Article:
MADRID – Talented footballers in Singapore will be able to hone their skills overseas under a new initiative launched by the Unleash The Roar! (UTR) national football project on Monday, as it announced Spain’s La Liga Academy as its first overseas training partner.
Unveiled in March 2021, the UTR project aims to strengthen the nation’s football ecosystem with a structured player development framework.
In December, Sport Singapore chief executive Lim Teck Yin revealed that an overseas training base would be set up for the best youth footballers to further improve themselves.
Local youth footballers will go on short- to medium-term attachments twice a year at the La Liga Academy, which is a part of ESC (Education Sports Coliving), a complex used by both La Liga and the National Basketball Association (NBA) to groom the next generation of stars.
The Straits Times visited the 4,200-hectare facility in Madrid last Tuesday. It houses an international school, two full-sized football pitches, a basketball court, high-performance gym, swimming pool, dining room, game rooms, a library and residential facilities for 450 athletes.
Speaking at the ESC campus, Singapore’s Parliamentary Secretary for Culture, Community and Youth Eric Chua, who is also the UTR executive committee chairman, said the idea is to expand the “arsenal, or the suite of possibilities, that is available to our youngsters as much as possible”.
He added: “The training and competition found here can’t really be found back home locally, at least not yet. Of course, over time, we hope that locally we can also grow our training environment... one of the ways in which we can shortcut that is to make sure that our boys are exposed to playing and training at a very competitive level as well.”
Since 2015, the La Liga Academy has trained boys and girls around the world using the La Liga Methodology, which was conceived after studying La Liga clubs’ academies.
Focusing on the player’s overall development, it comprises four key areas: tactical-cognitive, technical-coordinative, physical-conditional and psychological-socio-affective.
Mr Chua said ESC was chosen mainly due to its high-performance setting, where “sufficient emphasis” is placed on both football and academics.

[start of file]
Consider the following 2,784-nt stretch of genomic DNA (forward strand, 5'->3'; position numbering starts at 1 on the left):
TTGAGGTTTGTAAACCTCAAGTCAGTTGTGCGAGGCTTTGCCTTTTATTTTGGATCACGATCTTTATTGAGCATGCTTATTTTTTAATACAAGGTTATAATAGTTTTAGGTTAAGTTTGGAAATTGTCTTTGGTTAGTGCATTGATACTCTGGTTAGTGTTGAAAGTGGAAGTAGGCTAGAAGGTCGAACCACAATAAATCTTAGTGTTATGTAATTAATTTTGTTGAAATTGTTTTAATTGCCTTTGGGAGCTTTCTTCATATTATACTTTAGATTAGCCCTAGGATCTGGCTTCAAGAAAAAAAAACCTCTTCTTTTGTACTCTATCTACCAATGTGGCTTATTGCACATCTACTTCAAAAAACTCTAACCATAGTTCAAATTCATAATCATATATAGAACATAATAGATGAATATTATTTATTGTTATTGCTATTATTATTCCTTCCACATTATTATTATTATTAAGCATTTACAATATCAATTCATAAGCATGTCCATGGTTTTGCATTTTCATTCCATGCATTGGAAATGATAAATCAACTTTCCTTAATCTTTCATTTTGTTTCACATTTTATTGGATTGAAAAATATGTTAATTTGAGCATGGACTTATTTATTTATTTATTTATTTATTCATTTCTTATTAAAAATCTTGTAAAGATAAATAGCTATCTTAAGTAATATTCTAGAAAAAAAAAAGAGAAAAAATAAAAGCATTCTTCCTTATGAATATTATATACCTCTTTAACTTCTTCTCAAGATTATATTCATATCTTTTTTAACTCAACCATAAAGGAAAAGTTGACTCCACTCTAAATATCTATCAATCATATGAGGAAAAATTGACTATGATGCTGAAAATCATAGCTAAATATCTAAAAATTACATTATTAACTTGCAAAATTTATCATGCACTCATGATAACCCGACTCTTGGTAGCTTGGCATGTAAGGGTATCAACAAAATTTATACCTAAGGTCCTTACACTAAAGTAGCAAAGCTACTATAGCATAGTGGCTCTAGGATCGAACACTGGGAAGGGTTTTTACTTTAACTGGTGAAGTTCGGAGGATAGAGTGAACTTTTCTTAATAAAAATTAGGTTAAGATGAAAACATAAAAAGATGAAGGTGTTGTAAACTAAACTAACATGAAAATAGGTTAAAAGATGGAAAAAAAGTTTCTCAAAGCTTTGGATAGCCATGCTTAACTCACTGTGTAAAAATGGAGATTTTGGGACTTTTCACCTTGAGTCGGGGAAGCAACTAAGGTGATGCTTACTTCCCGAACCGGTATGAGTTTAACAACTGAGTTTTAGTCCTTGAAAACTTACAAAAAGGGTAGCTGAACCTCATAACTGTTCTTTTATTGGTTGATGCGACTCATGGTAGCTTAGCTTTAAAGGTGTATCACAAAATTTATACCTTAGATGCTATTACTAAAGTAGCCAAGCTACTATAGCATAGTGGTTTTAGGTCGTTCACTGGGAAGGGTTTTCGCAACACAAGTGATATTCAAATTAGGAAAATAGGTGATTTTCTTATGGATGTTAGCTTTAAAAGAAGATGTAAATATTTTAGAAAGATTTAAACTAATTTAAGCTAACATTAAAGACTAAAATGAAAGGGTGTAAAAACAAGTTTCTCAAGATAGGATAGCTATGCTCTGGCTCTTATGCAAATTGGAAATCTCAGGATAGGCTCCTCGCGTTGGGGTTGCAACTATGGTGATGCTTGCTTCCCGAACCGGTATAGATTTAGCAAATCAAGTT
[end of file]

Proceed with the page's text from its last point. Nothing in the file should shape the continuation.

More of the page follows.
He added: “That’s what we want to emphasise throughout UTR programmes in SFAs (School Football Academies).
“We want to make sure that the message out there to parents is that we want to play football well but, at the same time, we don’t want to neglect our studies.”
The key message, he noted, is about making more options available.
He said: “So previously, a young player together with the parents would be sourcing for different options that are available around the world, more or less by themselves. But what we want to do is to help you in this journey as much as possible.”
In November 2021, a partnership with Spanish top tier La Liga was inked with 10 schools under the pilot SFA programme.
Players in SFAs, aged between 13 and 16, train four times a week and play more games throughout the year compared to footballers in other secondary schools. And promising players are sent for training stints abroad.
The UTR project on Monday also announced that two girls’ SFAs will be introduced in 2023 for the first time.
Woodlands Secondary School will have a football programme for its students while Methodist Girls’ School will partner Boon Lay Secondary and Westwood Secondary.
While the formation of the SFAs exposes budding male and female footballers to a higher level of training and intensity under local and Spanish coaches, partnerships such as the ESC one will open up more pathways for the very best to continue their football development, said Mr Chua.
“With overseas bases like ESC, our talents will be forced out of the comfort zone and immerse themselves in a top development centre where they can be exposed to a higher level of training and competition,” he added.
The first batch is already in Spain on a Nov 5-Dec 2 training award trip.
The 20 boys, age 12 and 13, were selected from the SFA programme, the ActiveSG Football Academy Development Centres and the Football Association of Singapore’s talent identification programme.
They played friendly matches against youth sides from La Liga clubs Rayo Vallecano, Getafe, Fuenlabrada and Atletico Madrid and will spend the final 10 days of the trip attached to Real Sociedad, Deportivo Alaves, Celta de Vigo, Atletico and Levante.
Mr Chua does not rule out longer stints in the future. One of the eight pillars under the UTR project is overseas football scholarships.
He said: “If we have a rare stroke of genius and that person is good enough to thrive even in a European environment, we will do our best to support that person.”